Published in The News Blog on February 22, 2012 :http://blogs.thenews.com.pk/blogs/2012/02/22/do-not-call-them-mad-please/
When I feel feverish, lethargic, sneeze and have a runny nose, all know I suffer from common cold, and that I am infected with a virus. If I tell them that I went to see my GP and am taking meds, they all know medications will take care of me. No one will judge me. All will empathise, give an extra advice to take rest. Some will even hug me for support, without realising that I might be transferring the virus to them. Even if they get one next day, it will be just a passing mention, “Oh I too got your flu”.
If I feel low, lethargic, don’t feel happy, lose my appetite and cry for no reason, they all ‘know’ I am an ungrateful person, who has got everything from a good family to a good home to a good carrier and is still being thankless. Not many will hug me to say, “Yes we know you are depressed and there has to be no reason for it. It is because of imbalance of chemicals in your brain.”
And if I tell them I am trying to help myself by going to a psychiatrist, and am on medications or psychotherapy, they would give a stunned look and say nothing. Not many will hug me or tell me “You did the right thing”.
I also know behind my back tongues will wag and eyes will roll. Some may even diagnose “I have gone mad.”
Yes they would give me advice to read scriptures to be thankful. Or to go to some Aalim or Pir and get my “nazar jhaaroed”.
According to the fifth edition of the Diagnostic and Statistical Manual of Mental Disorders , almost 78 per cent of people are suffering from some kind of psychological disorder.
Indeed, 78% of us are affected with one form of psychiatric disorder or the other. It could be a mild anxiety with minor worries, on one end, to a full blown schizophrenia, on the other, where one is cut off from the reality of this world, which in medical terminology is called “loss of insight.”
However, none of them is madness. In fact there is no such thing as madness.
Going through the 954 page document, above mentioned, I did not find any mention of an ailment called ‘madness’. I even looked up into the index at the end, the M section began with Major Depressive Disorder, then after Mathematics disorder, the next mention was Medication induced disorder.
Thanks to the advances of medical sciences, we now know there is always a chemical basis of psychiatric diseases. This is the reason they are quite capable of being corrected by medications. Some may be completely corrected, while some partially.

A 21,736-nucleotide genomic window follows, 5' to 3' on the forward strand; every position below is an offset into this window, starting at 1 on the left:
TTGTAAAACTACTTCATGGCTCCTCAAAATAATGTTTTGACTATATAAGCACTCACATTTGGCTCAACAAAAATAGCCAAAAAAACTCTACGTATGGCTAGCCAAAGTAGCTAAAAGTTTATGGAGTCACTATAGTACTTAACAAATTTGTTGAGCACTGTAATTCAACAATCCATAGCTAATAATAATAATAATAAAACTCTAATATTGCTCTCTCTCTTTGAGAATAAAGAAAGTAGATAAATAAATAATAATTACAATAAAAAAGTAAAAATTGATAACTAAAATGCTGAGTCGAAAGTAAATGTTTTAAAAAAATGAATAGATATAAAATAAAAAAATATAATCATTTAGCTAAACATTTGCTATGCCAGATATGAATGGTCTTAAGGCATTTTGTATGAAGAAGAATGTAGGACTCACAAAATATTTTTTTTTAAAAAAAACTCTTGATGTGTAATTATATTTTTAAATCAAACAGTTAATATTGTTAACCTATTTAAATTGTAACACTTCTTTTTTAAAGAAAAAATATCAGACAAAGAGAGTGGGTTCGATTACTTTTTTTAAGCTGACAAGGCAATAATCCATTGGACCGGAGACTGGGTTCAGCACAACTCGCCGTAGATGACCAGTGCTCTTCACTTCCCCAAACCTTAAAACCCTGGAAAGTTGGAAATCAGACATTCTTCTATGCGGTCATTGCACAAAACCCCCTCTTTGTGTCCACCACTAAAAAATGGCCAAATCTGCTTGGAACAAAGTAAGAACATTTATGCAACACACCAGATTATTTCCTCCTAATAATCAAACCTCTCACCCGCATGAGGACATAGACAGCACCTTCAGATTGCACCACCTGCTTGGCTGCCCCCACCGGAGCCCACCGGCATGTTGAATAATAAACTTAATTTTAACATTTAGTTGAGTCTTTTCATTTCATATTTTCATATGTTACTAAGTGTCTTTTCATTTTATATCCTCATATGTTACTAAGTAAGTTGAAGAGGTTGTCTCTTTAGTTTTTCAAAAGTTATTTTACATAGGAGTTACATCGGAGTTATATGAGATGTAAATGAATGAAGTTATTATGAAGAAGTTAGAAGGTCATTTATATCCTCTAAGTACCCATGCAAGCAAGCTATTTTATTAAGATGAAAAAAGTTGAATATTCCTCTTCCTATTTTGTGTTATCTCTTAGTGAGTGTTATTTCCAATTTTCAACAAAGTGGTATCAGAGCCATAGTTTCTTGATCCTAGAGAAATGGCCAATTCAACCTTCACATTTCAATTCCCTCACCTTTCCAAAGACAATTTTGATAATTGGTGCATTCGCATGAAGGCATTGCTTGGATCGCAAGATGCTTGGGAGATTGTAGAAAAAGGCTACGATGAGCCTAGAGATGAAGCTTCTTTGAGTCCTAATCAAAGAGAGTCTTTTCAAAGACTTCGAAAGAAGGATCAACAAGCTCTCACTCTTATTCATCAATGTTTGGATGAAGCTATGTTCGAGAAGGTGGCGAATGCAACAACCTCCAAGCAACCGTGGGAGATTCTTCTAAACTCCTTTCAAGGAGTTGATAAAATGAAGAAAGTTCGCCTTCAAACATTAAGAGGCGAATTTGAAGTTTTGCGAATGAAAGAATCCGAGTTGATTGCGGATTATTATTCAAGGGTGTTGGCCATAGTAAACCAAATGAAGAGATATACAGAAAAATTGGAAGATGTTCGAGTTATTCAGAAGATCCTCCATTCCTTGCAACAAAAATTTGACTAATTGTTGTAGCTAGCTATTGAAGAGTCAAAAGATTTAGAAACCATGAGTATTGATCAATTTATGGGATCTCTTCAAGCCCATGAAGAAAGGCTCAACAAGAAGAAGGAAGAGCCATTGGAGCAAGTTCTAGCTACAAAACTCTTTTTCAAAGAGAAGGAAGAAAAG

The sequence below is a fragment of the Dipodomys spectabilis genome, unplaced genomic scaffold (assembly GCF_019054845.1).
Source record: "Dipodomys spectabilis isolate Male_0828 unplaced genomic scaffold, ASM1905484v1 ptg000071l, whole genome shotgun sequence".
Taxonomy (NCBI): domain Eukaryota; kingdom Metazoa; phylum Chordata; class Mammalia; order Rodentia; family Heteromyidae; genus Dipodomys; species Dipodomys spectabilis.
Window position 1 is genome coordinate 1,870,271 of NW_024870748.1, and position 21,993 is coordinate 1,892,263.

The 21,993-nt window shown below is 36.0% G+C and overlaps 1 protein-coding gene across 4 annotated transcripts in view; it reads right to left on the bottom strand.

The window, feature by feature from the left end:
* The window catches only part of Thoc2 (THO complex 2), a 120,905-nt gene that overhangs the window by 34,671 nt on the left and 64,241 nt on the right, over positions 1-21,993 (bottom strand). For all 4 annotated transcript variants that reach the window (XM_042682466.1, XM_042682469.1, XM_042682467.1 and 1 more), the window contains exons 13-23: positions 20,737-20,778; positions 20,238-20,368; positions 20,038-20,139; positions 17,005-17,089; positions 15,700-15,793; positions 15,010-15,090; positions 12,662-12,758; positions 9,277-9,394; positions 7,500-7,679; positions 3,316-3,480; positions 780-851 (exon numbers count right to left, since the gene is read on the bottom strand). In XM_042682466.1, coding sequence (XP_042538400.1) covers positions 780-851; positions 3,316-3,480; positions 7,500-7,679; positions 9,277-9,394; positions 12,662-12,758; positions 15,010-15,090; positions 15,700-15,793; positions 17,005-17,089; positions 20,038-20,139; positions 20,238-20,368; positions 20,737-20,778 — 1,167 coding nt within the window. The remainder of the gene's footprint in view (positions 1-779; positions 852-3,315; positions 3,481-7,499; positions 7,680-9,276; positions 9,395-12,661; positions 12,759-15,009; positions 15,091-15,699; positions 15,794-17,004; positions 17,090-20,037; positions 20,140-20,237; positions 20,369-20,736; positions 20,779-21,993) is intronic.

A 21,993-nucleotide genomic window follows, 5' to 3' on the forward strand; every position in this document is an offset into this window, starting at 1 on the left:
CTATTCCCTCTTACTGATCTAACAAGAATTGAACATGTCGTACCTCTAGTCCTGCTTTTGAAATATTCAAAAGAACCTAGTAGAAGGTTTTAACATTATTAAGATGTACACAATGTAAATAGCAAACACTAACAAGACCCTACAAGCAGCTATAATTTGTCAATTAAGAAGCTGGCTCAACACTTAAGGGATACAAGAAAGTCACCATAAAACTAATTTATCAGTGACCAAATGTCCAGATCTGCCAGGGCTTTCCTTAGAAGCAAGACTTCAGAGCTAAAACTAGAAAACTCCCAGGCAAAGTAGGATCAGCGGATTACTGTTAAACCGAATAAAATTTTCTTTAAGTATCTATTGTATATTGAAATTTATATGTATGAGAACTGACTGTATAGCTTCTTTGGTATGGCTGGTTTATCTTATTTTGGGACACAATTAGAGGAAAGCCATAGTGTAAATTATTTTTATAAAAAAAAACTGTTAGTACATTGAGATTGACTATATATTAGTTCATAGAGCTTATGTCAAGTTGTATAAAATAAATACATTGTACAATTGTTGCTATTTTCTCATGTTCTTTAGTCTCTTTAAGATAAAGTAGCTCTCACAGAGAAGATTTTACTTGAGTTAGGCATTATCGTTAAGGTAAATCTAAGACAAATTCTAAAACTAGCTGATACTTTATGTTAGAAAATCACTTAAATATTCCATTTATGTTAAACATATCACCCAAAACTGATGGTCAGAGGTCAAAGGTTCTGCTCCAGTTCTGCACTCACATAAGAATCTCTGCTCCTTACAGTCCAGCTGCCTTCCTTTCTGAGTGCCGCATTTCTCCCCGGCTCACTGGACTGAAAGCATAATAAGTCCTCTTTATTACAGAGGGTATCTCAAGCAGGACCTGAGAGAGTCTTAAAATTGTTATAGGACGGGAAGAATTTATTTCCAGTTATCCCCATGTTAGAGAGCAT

Thanks also to the sophisticated PET brain scanning techniques, we can now see with our own two eyes that Depressive Disorder or Anxiety Disorders or any other psychiatric disorders are real ailments and not mere myths.
Perhaps, our scientific knowledge of psychiatric ailments needs to cross a lot more frontiers, to be able to understand and treat all these disorders more efficiently.
Exactly as in a common cold there are triggers like exposure to cold, or exhaustion which cause them to come again, there are environmental triggers in the psychiatric disorders too—usual ones like stress, troubled relationships, or as trivial as some taunts or sometimes as subtle as winter season.
Do we ridicule those who have fever, or cancer, or diabetes or heart attack? But we do ridicule, poke fun or bad mouth about those suffering from Depressive disorders, Anxiety Disorders, Eating Disorders, ADHD , Personality Disorders or Learning Disorders etc.
We empathise with those who do have their sight, hearing or physical ability missing and often remark that nature compensates them with some other strength or skill.
Same is true of the various Psychiatric Disorders. The people affected by them are endowed with some other skills. World’s best writers are known to be Bipolar, and many of the inventors were known to have either Obsessive Compulsive Disorder or Learning Disorder.
We all love ourselves. No one wants to fall sick, whether with common cold or with depression or of any ailment, no matter how trivial.
With the statistics of 78% affected with some psychiatric disorder, we may be definitely seeing four- fifths of our near and dear ones affected by some psychiatric disorder, ranging from a very mild to a very serious one. Some of them may be in need of a professional help too.
So next time you see anyone you would wish to label ‘mad’, just understand them and don’t be a trigger for them to get worse.
Know that they didn’t want to be unwell either.
And please, I beg you, do not call them mad.
Chemical basis of some mental disorders.
P.S. This blogpost was written in response to the @ExpressTribune ‘s article: